It's VERY critical to understand that Windows 2012 dedupe is not really designed for high data ingest rates. In general, the Microsoft recommendation is 100GB/hr, so that means, assuming you use the default 8 hour dedupe process, you can only process about 800GB a day. You can tweak the default job schedule to run more, but even at 24 hours that's only 2.4TB/day. How big are your full backups?
Windows dedupe can scale past 100GB/hr by using multiple datastores and running dedupe jobs concurrently (each dedupe job will only use a single core) but of course that would be a separate dedupe pool.
In other words, comments that it "works great" don't really take into account the impacts of scaling beyond smallish repositories (say 10TB or less), and with your repositories (30TB and 60TB) I'd have to assume that you are ingesting a significant amount of data. I doubt that you have completed a full pass at this point based on your savings rate.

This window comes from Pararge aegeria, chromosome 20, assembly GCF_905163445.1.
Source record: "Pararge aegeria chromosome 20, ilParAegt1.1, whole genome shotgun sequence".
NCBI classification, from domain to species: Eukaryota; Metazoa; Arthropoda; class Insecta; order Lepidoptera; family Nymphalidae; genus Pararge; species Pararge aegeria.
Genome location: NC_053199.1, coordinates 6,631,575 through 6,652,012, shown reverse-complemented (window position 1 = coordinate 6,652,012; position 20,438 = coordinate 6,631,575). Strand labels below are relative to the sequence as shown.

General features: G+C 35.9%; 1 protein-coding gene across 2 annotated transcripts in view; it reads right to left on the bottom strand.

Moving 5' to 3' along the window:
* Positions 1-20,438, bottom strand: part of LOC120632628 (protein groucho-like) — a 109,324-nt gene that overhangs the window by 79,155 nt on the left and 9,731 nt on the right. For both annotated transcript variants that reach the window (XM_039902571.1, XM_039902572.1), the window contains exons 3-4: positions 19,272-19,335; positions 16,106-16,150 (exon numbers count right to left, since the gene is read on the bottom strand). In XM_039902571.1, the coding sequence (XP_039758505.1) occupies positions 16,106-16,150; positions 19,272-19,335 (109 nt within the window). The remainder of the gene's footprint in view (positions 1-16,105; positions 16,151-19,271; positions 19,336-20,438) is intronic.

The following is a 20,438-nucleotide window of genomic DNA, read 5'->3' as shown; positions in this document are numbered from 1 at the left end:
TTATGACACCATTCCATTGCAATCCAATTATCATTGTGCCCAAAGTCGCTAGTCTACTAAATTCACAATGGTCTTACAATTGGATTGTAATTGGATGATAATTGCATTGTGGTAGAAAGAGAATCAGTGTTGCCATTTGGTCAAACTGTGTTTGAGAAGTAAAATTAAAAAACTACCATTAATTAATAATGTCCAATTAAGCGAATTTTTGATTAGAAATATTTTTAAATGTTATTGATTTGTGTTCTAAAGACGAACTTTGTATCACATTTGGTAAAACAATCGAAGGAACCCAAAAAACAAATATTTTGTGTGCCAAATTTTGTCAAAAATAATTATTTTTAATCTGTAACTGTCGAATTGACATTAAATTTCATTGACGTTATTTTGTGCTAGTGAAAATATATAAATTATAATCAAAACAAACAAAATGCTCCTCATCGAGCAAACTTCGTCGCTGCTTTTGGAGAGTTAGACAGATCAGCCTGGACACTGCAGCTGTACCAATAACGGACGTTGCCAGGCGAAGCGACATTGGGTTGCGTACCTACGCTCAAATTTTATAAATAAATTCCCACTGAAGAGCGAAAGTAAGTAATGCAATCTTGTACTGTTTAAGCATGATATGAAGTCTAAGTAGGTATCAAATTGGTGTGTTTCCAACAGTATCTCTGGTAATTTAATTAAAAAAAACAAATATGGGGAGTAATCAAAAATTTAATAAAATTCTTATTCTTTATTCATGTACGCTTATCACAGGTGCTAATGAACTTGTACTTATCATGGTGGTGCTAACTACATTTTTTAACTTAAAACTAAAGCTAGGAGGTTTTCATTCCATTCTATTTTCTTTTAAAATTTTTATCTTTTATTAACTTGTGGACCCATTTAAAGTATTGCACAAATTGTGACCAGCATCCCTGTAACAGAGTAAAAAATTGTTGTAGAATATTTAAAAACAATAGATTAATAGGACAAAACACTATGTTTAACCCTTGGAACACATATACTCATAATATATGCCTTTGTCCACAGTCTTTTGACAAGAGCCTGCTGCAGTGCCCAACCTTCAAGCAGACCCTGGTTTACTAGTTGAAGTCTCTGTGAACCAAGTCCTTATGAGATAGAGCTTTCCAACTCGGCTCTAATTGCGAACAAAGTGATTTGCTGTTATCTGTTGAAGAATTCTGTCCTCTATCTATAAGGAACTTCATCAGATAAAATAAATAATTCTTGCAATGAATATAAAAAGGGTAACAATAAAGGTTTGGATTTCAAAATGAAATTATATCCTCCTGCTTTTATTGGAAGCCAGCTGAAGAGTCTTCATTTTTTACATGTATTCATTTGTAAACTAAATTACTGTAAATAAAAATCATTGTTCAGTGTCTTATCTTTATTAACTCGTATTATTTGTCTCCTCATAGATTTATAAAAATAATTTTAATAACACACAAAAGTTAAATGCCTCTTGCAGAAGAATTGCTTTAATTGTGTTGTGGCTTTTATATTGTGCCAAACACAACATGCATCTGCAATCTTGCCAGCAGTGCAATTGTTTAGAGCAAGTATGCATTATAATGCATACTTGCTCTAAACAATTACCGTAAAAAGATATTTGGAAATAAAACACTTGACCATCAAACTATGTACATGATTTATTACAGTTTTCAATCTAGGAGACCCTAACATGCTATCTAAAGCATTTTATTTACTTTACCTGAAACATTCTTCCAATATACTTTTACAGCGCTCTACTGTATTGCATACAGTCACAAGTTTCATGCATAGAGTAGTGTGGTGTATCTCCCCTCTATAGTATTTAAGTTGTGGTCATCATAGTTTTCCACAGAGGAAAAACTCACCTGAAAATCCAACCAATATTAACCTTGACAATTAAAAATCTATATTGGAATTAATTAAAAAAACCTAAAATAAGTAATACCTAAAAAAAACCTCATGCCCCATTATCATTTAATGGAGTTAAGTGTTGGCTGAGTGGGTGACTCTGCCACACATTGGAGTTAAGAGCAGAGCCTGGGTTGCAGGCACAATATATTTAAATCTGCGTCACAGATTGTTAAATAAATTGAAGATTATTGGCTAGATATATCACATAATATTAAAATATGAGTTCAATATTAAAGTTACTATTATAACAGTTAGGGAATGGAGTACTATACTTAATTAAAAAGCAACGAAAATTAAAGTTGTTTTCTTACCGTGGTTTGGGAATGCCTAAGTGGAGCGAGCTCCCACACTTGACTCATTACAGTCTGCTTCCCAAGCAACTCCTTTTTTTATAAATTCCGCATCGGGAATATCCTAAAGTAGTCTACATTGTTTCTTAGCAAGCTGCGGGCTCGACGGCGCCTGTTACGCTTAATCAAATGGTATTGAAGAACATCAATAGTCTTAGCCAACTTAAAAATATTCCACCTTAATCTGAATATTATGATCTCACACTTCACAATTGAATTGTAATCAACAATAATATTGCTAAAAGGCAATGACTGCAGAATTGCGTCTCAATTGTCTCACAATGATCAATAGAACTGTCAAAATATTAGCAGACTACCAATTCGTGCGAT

I'm working on a whitepaper with some guidelines but it probably won't be ready for a few more weeks as it takes time to test various setups, but for data of your size, it would likely involve splitting up the volumes into smaller chunks (perhaps 16TB each) and running a dedupe job on each. Note that this might not save significant space compared to Veeam compression with reverse incremental since you have to always have enough free space to store at least one pass of uncompressed full backups. The primary use case is for long term archiva; (months) in which case the Windows dedupe can be a huge win.